What’s the point in buying an expensive pair of headphones (assuming you didn’t get them just for the pose) and then having your music delivered to them by something that’s suitable for little more than powering the ring tone on your mobile phone? If you really care about how hi your music’s fi is, there isn’t one.
But plug a mobile phone, i-anything, laptop, desktop or other digital sound source into one socket of the DAC-HA200 – a hi-res digital-to-analog converter and headphone amplifier from respected hi-fi types Onkyo – and your headphones into another socket, and what comes out of them is sound quality far superior to what a phone or other mobile device can deliver on its own. The difference might not be quite as dramatic as plugging your ’phones into Mission Control at Abbey Road, rather than into a 1960s Dansette [Those didn’t have a headphone socket – Hi-Fi History Ed.], but it will raise your eyebrows enough to make you look like a speedfreak.
How the DAC-HA200 does this is of course down to fancy electronic components, the brain-powered boffinry of its designers, some clever magic and, who knows, maybe even a bit of Haitian voodoo. If you really want to know, Edison, or want to peruse this gizmo’s full functionality, pack a notebook and sandwiches and head over to Onkyo’s website (below).
The DAC-HA200 weighs 460g, is about the size of an iPhone that’s eaten a few pies, is rechargeable for up to 11 hours of playback, and has the cool, understated looks of a serious bit of hi-fi kit.
Question from the back – guy with the ‘Dunce’ hat on: “Does this mean I can use one of these with headphones that are the technical equivalent of two tin cans and a piece of string and they’ll sound like studio-quality ’phones?” Answer: no matter what kind of rocket fuel or enriched plutonium you put into a Fiat Uno, it still won’t perform like a Ferrari. With quality headphones, however, the improvement can be positively startling.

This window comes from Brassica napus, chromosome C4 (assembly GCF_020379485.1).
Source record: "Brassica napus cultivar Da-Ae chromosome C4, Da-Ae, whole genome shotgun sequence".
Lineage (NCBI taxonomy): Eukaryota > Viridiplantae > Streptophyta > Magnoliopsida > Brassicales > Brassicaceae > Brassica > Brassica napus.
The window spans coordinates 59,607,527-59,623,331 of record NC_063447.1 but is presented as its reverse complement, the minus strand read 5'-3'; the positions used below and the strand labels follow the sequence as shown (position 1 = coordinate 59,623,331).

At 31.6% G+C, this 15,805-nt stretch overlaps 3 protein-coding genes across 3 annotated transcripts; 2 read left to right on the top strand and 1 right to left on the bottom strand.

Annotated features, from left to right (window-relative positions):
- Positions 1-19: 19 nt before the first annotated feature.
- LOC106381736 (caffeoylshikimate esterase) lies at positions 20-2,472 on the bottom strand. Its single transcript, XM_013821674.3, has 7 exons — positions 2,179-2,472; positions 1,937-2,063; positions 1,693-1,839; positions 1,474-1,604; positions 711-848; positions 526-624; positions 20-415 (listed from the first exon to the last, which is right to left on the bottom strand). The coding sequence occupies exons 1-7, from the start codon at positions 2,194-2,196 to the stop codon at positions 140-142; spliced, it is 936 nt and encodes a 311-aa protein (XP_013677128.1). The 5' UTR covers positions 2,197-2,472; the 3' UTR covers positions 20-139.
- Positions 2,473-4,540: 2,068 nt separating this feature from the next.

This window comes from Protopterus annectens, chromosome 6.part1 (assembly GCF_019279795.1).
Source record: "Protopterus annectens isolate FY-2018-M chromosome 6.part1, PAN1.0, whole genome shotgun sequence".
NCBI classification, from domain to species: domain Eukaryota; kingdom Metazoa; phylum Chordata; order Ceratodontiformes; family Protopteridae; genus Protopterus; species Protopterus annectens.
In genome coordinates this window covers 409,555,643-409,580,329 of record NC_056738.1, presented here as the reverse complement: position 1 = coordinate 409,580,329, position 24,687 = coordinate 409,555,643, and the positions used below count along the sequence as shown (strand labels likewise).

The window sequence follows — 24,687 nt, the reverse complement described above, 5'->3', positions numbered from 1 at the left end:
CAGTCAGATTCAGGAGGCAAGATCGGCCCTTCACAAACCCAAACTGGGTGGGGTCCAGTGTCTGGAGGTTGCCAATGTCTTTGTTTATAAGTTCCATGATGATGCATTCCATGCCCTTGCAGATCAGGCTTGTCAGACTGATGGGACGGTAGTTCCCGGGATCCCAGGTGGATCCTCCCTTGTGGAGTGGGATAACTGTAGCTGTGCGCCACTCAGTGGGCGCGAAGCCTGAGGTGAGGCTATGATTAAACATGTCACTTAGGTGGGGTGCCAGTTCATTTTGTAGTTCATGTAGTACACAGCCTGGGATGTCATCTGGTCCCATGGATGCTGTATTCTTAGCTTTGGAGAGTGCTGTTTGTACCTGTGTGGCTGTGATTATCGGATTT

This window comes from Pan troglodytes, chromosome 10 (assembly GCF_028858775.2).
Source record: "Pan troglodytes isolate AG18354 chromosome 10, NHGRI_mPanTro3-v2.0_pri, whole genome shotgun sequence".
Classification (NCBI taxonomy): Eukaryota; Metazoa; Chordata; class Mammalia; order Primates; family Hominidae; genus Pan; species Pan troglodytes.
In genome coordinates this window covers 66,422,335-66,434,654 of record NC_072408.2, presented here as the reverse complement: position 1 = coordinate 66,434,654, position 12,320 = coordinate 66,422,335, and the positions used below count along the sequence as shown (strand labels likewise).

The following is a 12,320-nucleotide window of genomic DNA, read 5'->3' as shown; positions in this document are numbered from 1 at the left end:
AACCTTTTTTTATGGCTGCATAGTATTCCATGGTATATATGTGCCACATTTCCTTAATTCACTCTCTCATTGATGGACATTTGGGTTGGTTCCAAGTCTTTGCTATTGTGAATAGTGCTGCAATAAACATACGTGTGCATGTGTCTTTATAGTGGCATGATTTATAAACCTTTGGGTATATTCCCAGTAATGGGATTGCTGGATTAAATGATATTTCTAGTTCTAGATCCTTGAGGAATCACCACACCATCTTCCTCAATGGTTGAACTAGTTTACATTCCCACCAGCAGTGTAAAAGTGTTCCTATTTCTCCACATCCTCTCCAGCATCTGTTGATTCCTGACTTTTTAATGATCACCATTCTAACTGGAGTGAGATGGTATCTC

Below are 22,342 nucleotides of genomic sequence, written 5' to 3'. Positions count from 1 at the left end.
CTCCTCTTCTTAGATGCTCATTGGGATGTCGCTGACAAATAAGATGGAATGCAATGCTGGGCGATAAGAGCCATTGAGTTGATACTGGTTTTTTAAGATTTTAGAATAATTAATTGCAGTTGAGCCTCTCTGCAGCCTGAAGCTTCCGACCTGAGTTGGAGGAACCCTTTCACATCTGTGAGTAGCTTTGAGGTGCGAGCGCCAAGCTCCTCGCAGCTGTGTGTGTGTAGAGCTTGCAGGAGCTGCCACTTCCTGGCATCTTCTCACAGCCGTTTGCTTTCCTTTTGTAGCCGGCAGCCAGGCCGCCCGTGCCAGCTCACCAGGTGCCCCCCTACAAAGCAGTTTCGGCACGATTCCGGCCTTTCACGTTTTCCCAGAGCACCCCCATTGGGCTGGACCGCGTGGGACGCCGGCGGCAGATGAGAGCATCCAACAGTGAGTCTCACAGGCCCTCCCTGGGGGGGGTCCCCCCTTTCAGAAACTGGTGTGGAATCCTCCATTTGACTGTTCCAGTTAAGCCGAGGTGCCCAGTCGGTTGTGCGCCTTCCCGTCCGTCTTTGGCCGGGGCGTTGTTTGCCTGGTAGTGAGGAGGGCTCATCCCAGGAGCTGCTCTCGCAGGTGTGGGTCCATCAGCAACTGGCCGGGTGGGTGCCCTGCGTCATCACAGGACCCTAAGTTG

**CARRYING A TUNE **
Having your music as a constant companion is easy now, but it hasn’t always been.
Nowadays we take music-on-the-move for granted, whether it’s a few favourite tracks on a phone, 50,000-plus MP3s on a hard drive, or a multitrack recording ‘studio’ on which a touring musician can record an album in the breaks between soundcheck and show time.
Before the invention of the portable cassette player in the mid-60s, the only practical way of taking your music on a train or bus was via a battery-powered record player and an armful of vinyl. A touring musician had the option of a reel-to-reel tape machine, but spooling back and forth to find a track was a pain. John Lennon was one who carted around a personal jukebox loaded with 45s, but that needed mains power. What music lovers back then would have given for what we’ve got now.